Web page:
4

a) Your calculations are correct, but in order for consumption to be positive, so for $$ c_t=\bigg(\frac{R}{(\beta R)^{\frac{1}{\gamma}}}-1\bigg)k_t > 0, $$ you will need to additional conditions. The first is the obvious $k_t > 0$. If there is nothing to gain interest on, there will be no growth and no consumption. The second is the more nuanced $$ \...


3

We know that $g_A = \dot{A}/A$ and thus $g_A = \delta L_A A^{\phi-1}$. Take logs of both sides of $g_A = \delta L_A A^{\phi-1}$ and differentiating with respect to time gives us $$ \frac{\dot{g_A}}{g_A} = n + (\phi-1)g_A.$$ Multiply both sides of the equation by $g_A$: $$ \dot{g_A} = n g_A + (\phi-1) g_A^2$$ Given that $\phi<1$, and in the steady-...


3

There is more than one way to derive the formula for $g_A$ with constant growth: the following is a way I find conceptually simple. Starting from your $g_A=\delta L_A A^{\phi-1}$, differentiate with respect to time (using the product and chain rules) and (for constant growth) set the result to zero: $$\dot{g_A}=0=\delta[A^{\phi-1}\dot{L_A}+L_A(\phi-1)A^{\...


3

I guess you already know that $\exp(-\rho t)$ is the the discount factor. In particular, it is obtained by continuously compounding the discount factor $$\exp(-\rho t)=\lim_{m \to \infty} \left(1+ \frac{\rho}{m}\right)^{mt}$$


2

(That one can use the log-difference approximation for the growth rates, can be glimpsed by the fact that while the model apparently is set in discrete time, the log-evolution of technology is expressed using the exponential, which is how we express a constant growth rate in continuous time). From $$\frac{y_{t+1}}{y_t}=e^\mu\bigg(\frac{k_{t+1}}{k_t}\bigg)^...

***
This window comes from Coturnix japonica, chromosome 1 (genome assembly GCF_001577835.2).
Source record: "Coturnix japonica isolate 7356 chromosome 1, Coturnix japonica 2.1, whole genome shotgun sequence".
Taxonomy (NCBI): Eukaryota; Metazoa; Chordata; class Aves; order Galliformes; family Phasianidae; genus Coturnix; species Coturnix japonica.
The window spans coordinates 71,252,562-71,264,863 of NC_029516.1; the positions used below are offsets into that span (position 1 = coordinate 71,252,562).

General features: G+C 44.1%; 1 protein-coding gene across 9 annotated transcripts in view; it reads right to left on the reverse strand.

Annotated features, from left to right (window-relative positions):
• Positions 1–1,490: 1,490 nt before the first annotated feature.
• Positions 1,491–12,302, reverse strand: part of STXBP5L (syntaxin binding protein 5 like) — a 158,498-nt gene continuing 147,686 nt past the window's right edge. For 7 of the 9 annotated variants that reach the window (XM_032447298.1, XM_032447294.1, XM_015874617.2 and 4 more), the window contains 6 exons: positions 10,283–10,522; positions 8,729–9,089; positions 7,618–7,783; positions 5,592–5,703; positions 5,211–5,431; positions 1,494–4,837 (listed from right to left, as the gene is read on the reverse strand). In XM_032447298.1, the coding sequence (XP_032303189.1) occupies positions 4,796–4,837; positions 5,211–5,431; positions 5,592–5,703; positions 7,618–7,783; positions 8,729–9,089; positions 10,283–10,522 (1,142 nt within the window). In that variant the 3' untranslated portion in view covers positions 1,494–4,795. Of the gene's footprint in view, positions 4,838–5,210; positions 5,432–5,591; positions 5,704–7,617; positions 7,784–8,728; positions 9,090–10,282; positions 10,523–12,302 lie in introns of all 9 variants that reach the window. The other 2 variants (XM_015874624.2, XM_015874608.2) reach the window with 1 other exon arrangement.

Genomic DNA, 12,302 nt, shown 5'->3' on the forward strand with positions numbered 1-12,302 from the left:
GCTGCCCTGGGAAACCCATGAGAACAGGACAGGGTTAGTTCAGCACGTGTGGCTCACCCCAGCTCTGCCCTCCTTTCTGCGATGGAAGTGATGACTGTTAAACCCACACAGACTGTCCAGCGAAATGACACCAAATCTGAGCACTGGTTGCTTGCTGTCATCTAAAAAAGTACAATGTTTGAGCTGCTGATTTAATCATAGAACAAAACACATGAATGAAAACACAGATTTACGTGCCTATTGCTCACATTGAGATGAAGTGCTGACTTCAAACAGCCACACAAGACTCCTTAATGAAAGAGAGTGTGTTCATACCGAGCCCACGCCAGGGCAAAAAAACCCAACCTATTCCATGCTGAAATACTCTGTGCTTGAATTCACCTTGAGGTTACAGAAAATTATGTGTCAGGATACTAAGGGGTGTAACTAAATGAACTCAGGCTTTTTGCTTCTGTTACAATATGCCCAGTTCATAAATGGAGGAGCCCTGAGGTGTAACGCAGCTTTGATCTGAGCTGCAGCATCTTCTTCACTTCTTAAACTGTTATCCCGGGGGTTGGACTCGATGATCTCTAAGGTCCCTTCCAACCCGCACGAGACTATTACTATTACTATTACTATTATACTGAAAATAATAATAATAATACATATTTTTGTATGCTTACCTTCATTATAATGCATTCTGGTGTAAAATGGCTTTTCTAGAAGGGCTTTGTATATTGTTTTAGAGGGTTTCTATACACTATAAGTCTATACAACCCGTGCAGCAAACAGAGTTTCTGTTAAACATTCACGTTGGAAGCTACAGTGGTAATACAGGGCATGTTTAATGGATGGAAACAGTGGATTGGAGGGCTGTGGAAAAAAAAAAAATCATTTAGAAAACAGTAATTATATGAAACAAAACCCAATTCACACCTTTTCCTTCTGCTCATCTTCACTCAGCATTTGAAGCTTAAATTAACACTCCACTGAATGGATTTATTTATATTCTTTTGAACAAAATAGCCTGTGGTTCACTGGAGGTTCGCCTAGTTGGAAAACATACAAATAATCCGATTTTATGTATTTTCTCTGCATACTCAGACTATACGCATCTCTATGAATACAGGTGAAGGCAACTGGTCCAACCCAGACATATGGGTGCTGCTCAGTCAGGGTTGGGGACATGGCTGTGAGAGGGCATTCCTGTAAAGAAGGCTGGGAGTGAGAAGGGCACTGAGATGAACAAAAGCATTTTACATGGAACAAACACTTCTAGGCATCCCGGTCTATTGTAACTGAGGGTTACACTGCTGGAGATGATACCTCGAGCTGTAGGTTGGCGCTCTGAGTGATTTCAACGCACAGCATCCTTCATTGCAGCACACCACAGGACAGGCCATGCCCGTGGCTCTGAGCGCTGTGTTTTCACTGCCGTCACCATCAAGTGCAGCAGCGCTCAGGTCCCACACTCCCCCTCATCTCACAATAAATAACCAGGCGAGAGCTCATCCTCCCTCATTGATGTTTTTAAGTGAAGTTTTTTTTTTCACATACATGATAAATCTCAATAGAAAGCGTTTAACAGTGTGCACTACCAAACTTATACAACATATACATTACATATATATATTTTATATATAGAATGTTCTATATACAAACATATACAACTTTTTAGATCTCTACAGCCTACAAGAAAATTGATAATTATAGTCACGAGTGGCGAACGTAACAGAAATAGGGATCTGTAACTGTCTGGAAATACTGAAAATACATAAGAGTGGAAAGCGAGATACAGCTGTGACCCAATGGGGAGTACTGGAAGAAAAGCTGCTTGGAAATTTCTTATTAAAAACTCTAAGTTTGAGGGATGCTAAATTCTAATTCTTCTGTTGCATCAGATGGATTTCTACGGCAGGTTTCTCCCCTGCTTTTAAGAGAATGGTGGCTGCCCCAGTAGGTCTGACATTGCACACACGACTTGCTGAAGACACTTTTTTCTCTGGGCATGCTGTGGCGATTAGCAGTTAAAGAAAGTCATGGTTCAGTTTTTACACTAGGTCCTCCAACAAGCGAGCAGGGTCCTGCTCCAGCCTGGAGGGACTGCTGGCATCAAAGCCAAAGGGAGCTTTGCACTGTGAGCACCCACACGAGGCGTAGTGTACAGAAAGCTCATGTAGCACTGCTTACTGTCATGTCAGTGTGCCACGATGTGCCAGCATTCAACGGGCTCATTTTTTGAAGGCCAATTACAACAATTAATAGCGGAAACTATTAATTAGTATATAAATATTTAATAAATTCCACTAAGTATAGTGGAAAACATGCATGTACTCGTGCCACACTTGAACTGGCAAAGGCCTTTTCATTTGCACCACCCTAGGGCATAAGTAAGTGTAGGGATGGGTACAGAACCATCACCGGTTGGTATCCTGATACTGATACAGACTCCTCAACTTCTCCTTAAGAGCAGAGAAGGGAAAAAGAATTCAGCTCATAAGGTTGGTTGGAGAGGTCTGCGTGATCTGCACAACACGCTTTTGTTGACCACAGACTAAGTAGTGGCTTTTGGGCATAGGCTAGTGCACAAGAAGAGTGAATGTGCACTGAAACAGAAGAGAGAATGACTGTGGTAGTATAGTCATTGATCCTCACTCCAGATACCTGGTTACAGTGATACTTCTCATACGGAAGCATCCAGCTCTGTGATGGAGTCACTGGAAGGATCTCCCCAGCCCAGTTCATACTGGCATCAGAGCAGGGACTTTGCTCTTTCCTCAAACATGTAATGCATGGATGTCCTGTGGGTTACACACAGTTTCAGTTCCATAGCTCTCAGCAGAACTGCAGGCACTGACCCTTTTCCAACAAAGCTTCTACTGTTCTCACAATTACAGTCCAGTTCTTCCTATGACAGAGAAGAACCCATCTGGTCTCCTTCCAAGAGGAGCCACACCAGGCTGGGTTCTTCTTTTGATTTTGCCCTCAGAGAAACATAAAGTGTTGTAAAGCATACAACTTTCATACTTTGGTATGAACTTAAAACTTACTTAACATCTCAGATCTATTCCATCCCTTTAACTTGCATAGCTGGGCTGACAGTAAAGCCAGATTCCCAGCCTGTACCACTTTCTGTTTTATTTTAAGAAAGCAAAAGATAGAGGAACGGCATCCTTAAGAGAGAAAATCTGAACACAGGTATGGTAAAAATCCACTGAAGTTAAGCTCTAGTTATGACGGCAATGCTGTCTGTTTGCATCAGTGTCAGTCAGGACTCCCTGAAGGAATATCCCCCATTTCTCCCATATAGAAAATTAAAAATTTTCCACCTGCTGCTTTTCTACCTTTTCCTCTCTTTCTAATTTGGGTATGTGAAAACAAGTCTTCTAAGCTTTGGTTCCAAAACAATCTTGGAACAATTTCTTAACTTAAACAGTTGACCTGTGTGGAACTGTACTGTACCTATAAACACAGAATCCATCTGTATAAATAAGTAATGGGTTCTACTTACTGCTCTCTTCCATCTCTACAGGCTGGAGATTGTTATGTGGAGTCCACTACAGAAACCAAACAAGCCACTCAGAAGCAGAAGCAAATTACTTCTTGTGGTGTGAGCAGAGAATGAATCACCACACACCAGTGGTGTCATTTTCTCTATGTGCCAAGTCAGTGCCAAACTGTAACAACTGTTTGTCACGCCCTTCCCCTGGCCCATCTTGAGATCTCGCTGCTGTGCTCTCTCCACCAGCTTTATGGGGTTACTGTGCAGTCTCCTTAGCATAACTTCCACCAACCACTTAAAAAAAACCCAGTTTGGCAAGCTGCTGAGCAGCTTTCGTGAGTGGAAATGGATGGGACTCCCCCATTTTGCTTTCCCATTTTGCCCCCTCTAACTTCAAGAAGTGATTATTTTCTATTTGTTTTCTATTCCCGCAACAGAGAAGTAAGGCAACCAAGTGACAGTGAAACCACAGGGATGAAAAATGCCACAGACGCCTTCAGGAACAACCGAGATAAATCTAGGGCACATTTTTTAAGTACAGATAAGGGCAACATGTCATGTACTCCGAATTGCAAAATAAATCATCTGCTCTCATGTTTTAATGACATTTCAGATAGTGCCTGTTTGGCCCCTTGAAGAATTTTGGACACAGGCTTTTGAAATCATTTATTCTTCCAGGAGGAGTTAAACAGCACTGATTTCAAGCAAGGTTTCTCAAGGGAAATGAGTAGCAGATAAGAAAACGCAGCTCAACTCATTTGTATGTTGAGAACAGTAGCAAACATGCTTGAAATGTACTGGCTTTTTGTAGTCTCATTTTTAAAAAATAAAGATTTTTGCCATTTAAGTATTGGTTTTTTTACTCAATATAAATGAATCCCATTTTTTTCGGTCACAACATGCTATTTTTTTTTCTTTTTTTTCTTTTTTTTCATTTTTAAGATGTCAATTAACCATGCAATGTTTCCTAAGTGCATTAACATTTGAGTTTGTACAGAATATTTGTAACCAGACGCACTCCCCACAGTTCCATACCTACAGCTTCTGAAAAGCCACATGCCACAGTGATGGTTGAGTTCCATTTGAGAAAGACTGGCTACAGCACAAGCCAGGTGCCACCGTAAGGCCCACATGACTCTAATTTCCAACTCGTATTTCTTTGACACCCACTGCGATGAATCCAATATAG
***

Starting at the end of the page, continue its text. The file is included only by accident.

1

The direction of $\frac{\partial c^{*}}{\partial n}$ is not ambiguous. An easy way to show this is taking derivative of $c^*=(1-s)f(k^*)$ so that $\frac{\partial c^{*}}{\partial n}=(1-s)f'\frac{\partial k^{*}}{\partial n}$ and because $f'>0$ and we can prove $\frac{\partial k^{*}}{\partial n}<0$ we thus have $\frac{\partial c^{*}}{\partial n}<0$. ...


1

He is just saying that there exists some exponent, reflecting either diminishing or increasing returns to scale, theta. Research can have nonlinear marginal returns. Given that, as theta increases the growth rate must increase linearly since the exponential returns on knowledge translate to a linear increase in exponential growth rate. So it's just how ...


1

income is total profit plus wage income, and the two are fixed in proportions I.e. $y_t = w_t + \pi_t$ and $w_t = \alpha y_t$ and $\pi_t = (1-\alpha)y_t$, where $\alpha$ and $(1-\alpha)$ are the fixed proportions. For $y_{t+1}$ we have $y_{t+1}=(1+g_y)y_t$ and $w_{t+1} = \alpha y_{t+1} = \alpha (1+g_y)y_t = (1+g_y)\alpha y_t = (1+g_y) w_t$ and $\pi_{t+1} ...


1

I guess you already went trough the algebra below, but just for context, the problem you're trying to solve is $$ \max_{c}\sum_{t=0}^{+\infty}\beta^t u(c_t) \\ \text{s.t.}~~ f(k_t) + (1- \delta)k_t = c_t + k_{t+1} \tag{1} $$ where $f(k_t) = k_t^\alpha$ and $$ u(c_t) = \frac{c_t^{1-\gamma}}{1-\gamma} - 1 \tag{2} $$ The problem in (1) can be cast into the ...


1

The approach is not correct, because $\mu^{BGP}$ is a result of underlying structural parameters. So to say "when $\mu^{BGP}$ increases..." immediately begs the question why it increases, which underlying parameter(s) has changed to cause such an increase... assume it was $\epsilon$ that decreased. But in this case $g_k$ is not affected at all, so you see ...


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